Fudge, [ Farley Drexel ] who is annoying. He has a birthday party. And it is hard work.

Fudge’s brother, Peter, and his friend, Jimmy, and a girl, Sheila have to watch Fudge at the park, and his two front teeth fall out jumping off a play set trying to fly!

So as you can see, Fudge can cause alot of trouble!

Books in Order

1: Tales of a Fourth Grade Nothing

2: Super Fudge

3: Fudge - a- Mania

4: Double Fudge

Also: Otherwise Known as Sheila the Great

This book is a Realistic Fiction book. And there’s more than one book. So if you like it, you can get more.

Tuesday, June 22, 2010

Frogs

Yesterday we brought home two frogs from Grace’s school. I was planning for two African Dwarf frogs. My generous friend over at Frog Creek, loaned me her unused filter, pump and aquarium light as well as the water conditioner. Since I have been promising the girls we could get frogs since Lilah completed her unit study back in February, I felt this was a blessing as well as a gift.

Upon peeking inside the coffee container I realized they seemed a bit large for dwarf frogs. Mind you, I have no frog experience, only what I learned from internet sites. I learned that dwarf frogs have webbed front legs and these two frogs clearly did not have webbed toes. That means they are African Clawed frogs. I went into a mild panic. This was not what I planned for and I did not want to commit to a big cost, difficult care and aggressive frogs. Just as I was about to post them on freecycle, my friend talked to me and calmed me down.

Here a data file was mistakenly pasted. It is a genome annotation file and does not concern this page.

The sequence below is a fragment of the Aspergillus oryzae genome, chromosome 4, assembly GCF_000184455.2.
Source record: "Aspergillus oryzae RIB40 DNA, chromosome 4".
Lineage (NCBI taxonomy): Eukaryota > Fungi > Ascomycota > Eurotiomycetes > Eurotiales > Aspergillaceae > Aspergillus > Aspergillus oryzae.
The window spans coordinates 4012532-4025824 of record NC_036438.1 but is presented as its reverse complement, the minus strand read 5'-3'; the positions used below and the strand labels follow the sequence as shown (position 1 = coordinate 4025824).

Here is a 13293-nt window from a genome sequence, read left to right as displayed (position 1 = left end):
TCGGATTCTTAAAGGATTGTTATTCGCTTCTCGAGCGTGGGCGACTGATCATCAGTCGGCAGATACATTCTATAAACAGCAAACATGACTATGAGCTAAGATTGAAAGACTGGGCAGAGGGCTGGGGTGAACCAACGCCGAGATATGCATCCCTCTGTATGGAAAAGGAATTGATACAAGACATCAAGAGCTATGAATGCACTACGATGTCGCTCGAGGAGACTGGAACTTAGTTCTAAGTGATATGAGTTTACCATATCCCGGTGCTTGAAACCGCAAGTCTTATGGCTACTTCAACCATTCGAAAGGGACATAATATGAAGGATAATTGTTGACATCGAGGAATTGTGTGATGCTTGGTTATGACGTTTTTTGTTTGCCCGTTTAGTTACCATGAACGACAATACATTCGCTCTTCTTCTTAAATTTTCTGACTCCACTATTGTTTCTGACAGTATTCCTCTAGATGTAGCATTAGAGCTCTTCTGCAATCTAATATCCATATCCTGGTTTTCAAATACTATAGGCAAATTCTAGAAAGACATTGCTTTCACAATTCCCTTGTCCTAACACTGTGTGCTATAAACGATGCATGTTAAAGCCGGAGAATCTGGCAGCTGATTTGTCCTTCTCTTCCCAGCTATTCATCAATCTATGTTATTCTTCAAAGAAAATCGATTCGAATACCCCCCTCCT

We set up the tank. Lilah collected river rocks and built hiding places. We fed them frozen blood worms. Because we know they can escape, we have the top double protected but I still get anxious when I look in and can’t find one. The last thing I want is a missing frog in my house!

The frogs are now named Taylor and Ralph. They live in the learning lounge. The girls are very attached to these creatures and while I can’t say they are “cute”, not as cute as the dwarf frogs, they might be growing on me.......

Sunday, June 20, 2010

Guest Blogger - Grace's Book Recommendation!


Have you ever read Harry Potter and the Sorcerer’s Stone? It's about an eleven year old boy named Harry. His mom and dad died when Harry was just a baby. Lord Voldemort had killed the parents but not Harry. Somehow Harry weakened Voldemort. Harry goes to live with his rotten aunt and uncle, and his cousin, Dudley. He does not know that he is a wizard

until this giant, called Hagrid tells him. He goes to Hogwarts, a wizard school. He is famous just because he survived Voldemort. Wizards are afraid to say his name.

Does he meet any friends? Does he meet up with Voldemort? Does he meet an enemy? Read Harry Potter and the Sorcerer’s Stone to find out.

(you will understand the title)


L.E.N.S. Photo Challenge - Summer


This was taken on a trip to TN at the Dollywood Water Park. She was mostly asleep in my lap and I took her picture upside down. There is something about the smell of summer on your child that I wish I could bottle and save for the cold winter months. This was one of those days - sun, sunscreen, cholorine, fried chicken, love, mmmm.....summer.